Men & Women For Others

Over 500 volunteers complete community service projects across Worcester on April 20.

By Kelsey Horton
Special to

“It was just an idea in the dorm-room,” said junior hockey player Jeffery Reppucci (Newburyport, Mass.). Last summer Reppucci travelled to Suzdal, Russia to implement a new sports and wellness program for the community’s school and orphanage. He additionally founded his own non-profit, Students Helping Children Across Borders, Inc. (SHCAB) and appointed his roommate/teammate Derek Kump (Falmouth, Maine) the Director of Operations. With one successful project under their belts, Reppucci and Kump brainstormed what was next for their budding organization. The answer, they realized was right under their nose. They decided that they should bring SCHAB’s mission to their local community, Worcester. Eight months, 500+ volunteers and $52,000 later this idea was made into a reality.

On Saturday, April 20, 2013, Reppucci, Kump and the rest of their leadership team led their inaugural city-wide project called Working for Worcester. Among this leadership team were fellow ice hockey player Mark Williamson (Centennial, Colo.), field hockey captain Kelly Burke (Walpole Mass.) and football player Philip Gough (Hinsdale, Ill.). Football player Andrew Zitnik (Warren, Ohio) was also in charge of one of the site’s projects.

The day kicked off with a pep rally in the ice hockey arena where Father Boroughs and United Way CEO Tim Garvin gave words of inspiration before everyone separated into their site groups. There were 12 different sites, each with unique project ideas that were designed to improve schools and recreational areas in Worcester.

“Our goal for Saturday was to make tangible infrastructural improvements to the city's recreation sites,” said Reppucci. “By working together, we hoped to cultivate a stronger sense of community ownership between the student and resident populations of Worcester. Of course, we also wanted to create as many recreation spaces as we could to bring as much wellness and recreation opportunities as we could to some of Worcester's more underdeveloped neighborhoods. I am proud to say that we succeeded in these goals!” Some examples of this year’s projects included putting in a new dance studio, building a playground and painting a mural.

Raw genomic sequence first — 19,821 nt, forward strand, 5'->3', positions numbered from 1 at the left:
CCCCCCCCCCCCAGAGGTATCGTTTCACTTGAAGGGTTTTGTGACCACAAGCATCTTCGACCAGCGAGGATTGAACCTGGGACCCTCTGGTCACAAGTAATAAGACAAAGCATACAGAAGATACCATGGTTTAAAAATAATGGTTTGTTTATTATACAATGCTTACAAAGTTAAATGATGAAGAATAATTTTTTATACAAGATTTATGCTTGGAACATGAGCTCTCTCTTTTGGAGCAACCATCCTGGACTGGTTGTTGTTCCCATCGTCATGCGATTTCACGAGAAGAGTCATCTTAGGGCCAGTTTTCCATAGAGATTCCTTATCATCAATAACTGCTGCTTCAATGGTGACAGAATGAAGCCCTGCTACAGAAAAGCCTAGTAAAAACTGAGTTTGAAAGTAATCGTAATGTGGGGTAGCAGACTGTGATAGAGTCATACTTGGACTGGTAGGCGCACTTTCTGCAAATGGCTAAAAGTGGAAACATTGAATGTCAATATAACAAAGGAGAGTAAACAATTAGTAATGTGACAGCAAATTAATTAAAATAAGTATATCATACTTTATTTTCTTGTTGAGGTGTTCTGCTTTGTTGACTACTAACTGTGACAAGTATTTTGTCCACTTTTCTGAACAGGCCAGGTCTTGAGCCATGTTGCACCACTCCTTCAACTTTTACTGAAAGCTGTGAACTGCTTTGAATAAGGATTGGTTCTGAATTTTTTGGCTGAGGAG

Burke, who was approached by Reppucci at the beginning of the year, said that the 12 projects had evolved over the course of the year. “We started off as a group of six,” said Burke who is now one of 21 on the leadership team. “We met once a week and basically started off from scratch, figuring out what projects we wanted to do. Then as the year went on we started focusing on what sites we wanted to renovate. Halfway through the year we had completed our list of projects and sites.”

Burke played a central role in making this large event happen as the group’s Special Events Coordinator. She also organized smaller events throughout the year including the Working for Worcester Kick-Off Extravaganza that was held in December. This event helped raise money for the projects and to recruit volunteers.

Gough had another crucial role in Working for Worcester’s success as he was the Co-Director of Volunteer Logistics. “I was asked to get involved by a friend who thought I could help with the on campus recruiting,” said Gough. “I didn't know much about the project going in but watching the progress from the start was incredible. I helped with recruiting volunteers at Working for Worcester events and specifically tried to focus on getting as many varsity sports teams involved as possible.” The sports teams that Gough successfully recruited were men and women’s ice hockey, men and women’s basketball, football, field hockey and women’s soccer.

Besides the abundance of Holy Cross volunteers, one of the most important parts of Working for Worcester’s success was the help from everyone in the community. Two Clark University students and three Worcester natives are on the Working for Worcester leadership team. In addition, there were volunteers from seven of the different Worcester colleges. Many employees from the local business and corporations that sponsored the event also volunteered. United Way, Unum, The Hanover Group Insurance, Polar Beverages, UMass Medical, Marshall Memorial Fund, Consigli, EasCare Ambulance, Concentric Energy Advisors, Home Market Foods and Iberdrola USA all were project sponsors. Aubuchon Hardware also generously donated all the supplies needed for the projects. Experts in construction from around the community came to supervise and complete numerous projects.

“This was the launch year of the program, so we are thrilled to have had so much success. Of course we learned a lot along the way also,” said Reppucci. “We will be taking the experience of this year and using it to make next year's program even better and hopefully help more neighborhoods across the city!”

Reppucci noted that the turn-out on Saturday was very inspiring. “To have seven Worcester Colleges come together and put in a 7+ hour work day all over the city is just an incredible statement of community pride and community caring. I am humbled to have been able to lead this project, and I could not be more proud of the incredible team of HC students that put their hearts into this project for the last seven months."

Working for Worcester is positive proof that the Jesuit motto “men and women for others” does not only embody the Holy Cross population, but the Worcester community. No wonder Worcester is the heart of the commonwealth.

To learn more about Working for Worcester visit the website:

To view a photo gallery of the event go here.